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What is the value of traffic signals?

Signals offer maximum control at intersections. They relay messages of both what to do and what not to do. The primary function of any traffic signal is to assign right-of-way to conflicting movements of traffic at an intersection. This is done by permitting conflicting streams of traffic to share the same intersection by means of time separation. By alternately assigning right of way to various traffic movements, signals provide for the orderly movement of conflicting flows. They may interrupt extremely heavy flows to permit the crossing of minor movements that could not otherwise move safely through an intersection.

When properly timed, a traffic signal increases the traffic handling capacity of an intersection, and when installed under conditions that justify its use, a signal is a valuable device for improving the safety and efficiency of both pedestrian and vehicular traffic. In particular, signals may reduce certain types of accidents, most notably, right-angle (broadside) collisions.

While many people realize that traffic signals can reduce the number of right-angle collisions at an intersection, few realize that signals can also cause a significant increase in rear-end collisions. Normally, traffic engineers are willing to accept an increase in rear-end collisions for a decrease in the more severe right-angle accidents. However, when there is no right-angle accident problem at an intersection, and a signal is not needed for traffic control, the installation of traffic signals can actually cause deterioration in the overall safety at an intersection. Traffic signals are not a "cure-all" for traffic problems. The primary goal of the traffic engineer is to attain the safest and most efficient overall traffic flow possible. In addition to an increase in rear-end accident frequency, unjustified traffic signals can also cause excessive delay, disobedience of signals, and diversion of traffic to residential streets.

The type of signal being considered certainly affects value. A fixed 4-way signal is typically valued higher than single face signals or adjustable signal clusters. Restorable or working signals having flags or signs that move in conjunction with illuminated indications can be very valuable. Signals having extra features such as art-deco fins, down lights, "Presto Brite" sign boxes and other less common features can add to value.

So how do you as a potential collector or a seller know what is a fair price?

Compare before you bid or buy.

Signals for sale can be found on auction sites such as eBay and they also show up on places such as Craig's List. eBay has a section called "Traffic Lights and Signals." There are hundreds of listings with prices spread all over the map. Some sellers are asking ten times or more than the value of items listed, so establish a fair value based on items that are actually receiving bids.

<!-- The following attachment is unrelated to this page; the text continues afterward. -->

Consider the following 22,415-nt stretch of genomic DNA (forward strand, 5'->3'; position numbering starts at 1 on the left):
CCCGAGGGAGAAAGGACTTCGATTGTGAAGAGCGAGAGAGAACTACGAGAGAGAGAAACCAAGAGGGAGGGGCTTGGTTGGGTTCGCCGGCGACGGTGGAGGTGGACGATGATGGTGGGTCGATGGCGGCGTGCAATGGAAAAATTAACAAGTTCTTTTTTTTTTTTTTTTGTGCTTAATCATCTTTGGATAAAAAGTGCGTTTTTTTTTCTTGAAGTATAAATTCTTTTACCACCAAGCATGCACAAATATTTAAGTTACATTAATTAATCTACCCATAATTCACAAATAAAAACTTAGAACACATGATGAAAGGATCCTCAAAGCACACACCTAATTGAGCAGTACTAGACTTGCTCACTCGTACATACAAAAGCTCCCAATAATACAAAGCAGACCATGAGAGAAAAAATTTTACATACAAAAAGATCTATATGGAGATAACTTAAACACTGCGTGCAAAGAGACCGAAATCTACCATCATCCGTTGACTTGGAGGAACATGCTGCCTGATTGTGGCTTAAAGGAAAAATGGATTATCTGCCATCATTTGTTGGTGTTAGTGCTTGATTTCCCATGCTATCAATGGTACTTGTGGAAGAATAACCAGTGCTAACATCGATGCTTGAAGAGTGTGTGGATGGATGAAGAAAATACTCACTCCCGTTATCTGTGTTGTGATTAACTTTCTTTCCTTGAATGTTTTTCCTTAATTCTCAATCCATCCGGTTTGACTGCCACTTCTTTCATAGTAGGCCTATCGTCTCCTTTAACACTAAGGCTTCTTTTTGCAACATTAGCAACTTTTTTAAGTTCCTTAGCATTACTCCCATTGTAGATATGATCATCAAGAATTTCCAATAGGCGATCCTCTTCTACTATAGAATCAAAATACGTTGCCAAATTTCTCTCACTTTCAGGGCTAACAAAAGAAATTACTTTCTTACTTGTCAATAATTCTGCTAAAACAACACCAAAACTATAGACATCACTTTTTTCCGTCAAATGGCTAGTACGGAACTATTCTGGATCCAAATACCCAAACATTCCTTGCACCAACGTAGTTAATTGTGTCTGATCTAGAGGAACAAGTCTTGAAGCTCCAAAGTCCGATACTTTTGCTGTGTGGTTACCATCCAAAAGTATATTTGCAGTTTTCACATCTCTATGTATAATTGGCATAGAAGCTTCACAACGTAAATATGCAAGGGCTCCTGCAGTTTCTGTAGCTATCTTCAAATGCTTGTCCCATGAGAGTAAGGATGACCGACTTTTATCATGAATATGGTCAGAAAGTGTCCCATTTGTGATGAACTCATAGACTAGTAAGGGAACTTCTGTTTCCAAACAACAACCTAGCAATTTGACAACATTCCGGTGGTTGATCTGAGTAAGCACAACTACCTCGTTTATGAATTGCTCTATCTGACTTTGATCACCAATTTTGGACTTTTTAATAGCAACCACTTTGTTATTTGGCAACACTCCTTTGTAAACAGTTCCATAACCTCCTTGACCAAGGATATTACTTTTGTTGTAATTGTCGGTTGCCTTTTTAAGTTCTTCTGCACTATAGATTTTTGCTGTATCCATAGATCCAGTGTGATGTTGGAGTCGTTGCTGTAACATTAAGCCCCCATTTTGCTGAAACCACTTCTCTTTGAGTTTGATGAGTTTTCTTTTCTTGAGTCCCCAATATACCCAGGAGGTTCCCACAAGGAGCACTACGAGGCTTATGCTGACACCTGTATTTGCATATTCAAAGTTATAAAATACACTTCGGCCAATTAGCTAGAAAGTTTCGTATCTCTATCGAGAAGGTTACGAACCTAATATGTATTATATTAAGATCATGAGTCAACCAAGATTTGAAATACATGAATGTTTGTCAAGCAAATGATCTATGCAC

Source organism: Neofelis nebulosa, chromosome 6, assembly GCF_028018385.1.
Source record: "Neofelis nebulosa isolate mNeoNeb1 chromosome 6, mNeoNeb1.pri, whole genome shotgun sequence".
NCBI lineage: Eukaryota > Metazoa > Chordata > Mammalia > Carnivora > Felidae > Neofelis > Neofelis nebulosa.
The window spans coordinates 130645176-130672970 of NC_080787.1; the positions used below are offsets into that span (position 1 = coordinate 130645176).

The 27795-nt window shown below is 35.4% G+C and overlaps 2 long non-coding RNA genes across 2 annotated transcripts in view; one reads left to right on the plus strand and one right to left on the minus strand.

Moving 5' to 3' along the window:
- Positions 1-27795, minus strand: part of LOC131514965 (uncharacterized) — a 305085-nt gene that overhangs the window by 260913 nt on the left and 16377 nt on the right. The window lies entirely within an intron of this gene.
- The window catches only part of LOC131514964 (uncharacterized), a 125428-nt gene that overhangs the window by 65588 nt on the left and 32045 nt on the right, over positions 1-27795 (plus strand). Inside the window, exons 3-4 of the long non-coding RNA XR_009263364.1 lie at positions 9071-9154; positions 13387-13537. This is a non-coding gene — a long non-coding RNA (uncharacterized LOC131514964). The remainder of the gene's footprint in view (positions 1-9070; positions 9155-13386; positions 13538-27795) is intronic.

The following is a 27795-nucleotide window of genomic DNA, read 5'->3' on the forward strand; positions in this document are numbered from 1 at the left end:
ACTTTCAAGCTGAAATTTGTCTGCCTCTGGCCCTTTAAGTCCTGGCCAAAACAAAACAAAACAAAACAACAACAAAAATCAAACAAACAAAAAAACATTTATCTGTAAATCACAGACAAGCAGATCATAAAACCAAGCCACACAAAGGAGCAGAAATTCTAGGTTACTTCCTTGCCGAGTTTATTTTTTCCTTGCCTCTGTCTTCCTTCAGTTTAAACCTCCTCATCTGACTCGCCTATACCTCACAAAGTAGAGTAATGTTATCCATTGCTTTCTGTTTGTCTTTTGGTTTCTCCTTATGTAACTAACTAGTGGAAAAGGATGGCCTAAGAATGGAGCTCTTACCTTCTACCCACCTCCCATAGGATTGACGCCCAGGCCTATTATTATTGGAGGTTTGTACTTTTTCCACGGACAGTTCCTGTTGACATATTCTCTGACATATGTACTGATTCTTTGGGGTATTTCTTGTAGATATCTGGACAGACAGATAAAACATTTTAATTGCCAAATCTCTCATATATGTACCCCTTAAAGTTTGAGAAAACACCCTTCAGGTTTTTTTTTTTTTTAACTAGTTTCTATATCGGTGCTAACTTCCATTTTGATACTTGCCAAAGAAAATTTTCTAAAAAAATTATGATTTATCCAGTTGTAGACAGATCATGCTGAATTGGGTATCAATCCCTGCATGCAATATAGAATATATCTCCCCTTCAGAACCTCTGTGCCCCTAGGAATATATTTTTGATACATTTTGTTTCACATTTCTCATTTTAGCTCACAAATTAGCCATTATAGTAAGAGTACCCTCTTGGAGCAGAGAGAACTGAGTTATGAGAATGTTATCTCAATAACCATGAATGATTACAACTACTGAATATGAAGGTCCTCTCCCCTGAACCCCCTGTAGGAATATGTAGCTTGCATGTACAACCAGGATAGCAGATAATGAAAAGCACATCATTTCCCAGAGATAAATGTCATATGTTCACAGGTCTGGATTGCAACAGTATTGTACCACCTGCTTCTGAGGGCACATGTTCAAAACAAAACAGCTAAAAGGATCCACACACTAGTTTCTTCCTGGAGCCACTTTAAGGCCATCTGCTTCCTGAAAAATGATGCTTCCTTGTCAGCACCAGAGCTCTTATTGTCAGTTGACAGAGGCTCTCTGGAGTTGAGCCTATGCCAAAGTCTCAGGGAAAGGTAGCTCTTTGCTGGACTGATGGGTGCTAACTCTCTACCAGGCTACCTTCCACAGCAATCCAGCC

Read the description carefully.

Once you have a sense of the value of what you are looking for, read the listings carefully to determine what you are actually getting. Has a piece sustained significant damage that would be expensive to repair? Are the visors present or would finding replacements add to your overall costs? Are the reflectors present and intact? Glass reflectors can discolor over time and can suffer minor stress cracks, but the big issue involves reflectors for which large chunks are missing or are absent altogether. Are the lenses original to the signal or have they been broken and non-original lenses replaced them?

Get as many views of the signal as possible.

Ask the seller for additional views if the ones posted don't show all sides of the signal, show the signal with doors open to verify the condition of internal components, and show the lenses. While it may not seem significant, having original lenses in a signal is important to preserving its originality. While replacement lenses can be found, costs can range from around $15.00 to over $100.00 each, depending on rarity, so having those original lenses can affect final restoration costs. Also with some manufacturers, various vintages of signals may appear identical on the outside, but clues to their actual ages can be found by looking at the interior components.

Knowing what is inside is important.

Also note that sometimes sellers will not provide interior views because the door latches and/or hinges are frozen. Such issues can be problematic when trying to restore such pieces, plus there is no way to know what is actually inside.

Older signals will often suffer from worn out internal wiring, especially if they had fabric coated wire. Old wiring, while potentially dangerous, is one of those issues that can be easily remedied. Please see the Restoration Tips section for advice on that issue.

Verify provenance claims.

When a seller claims a particular provenance of a signal and attaches that provenance as a basis for a high price, do a little research and determine if that provenance can be authenticated, or at the very least, if that type of signal was used at the location and time period claimed.

Selling tips

If you are selling a signal and are unfamiliar with traffic signals, these same tips apply. If you think you have a valuable piece, include the various views of the signal with your listing, including views with the doors open showing internal components. Providing a "complete look" at a truly valuable item can increase the confidence of potential buyers.

What is the value of traffic signals?

Collectors' Tips: Traffic signal values, buying and selling


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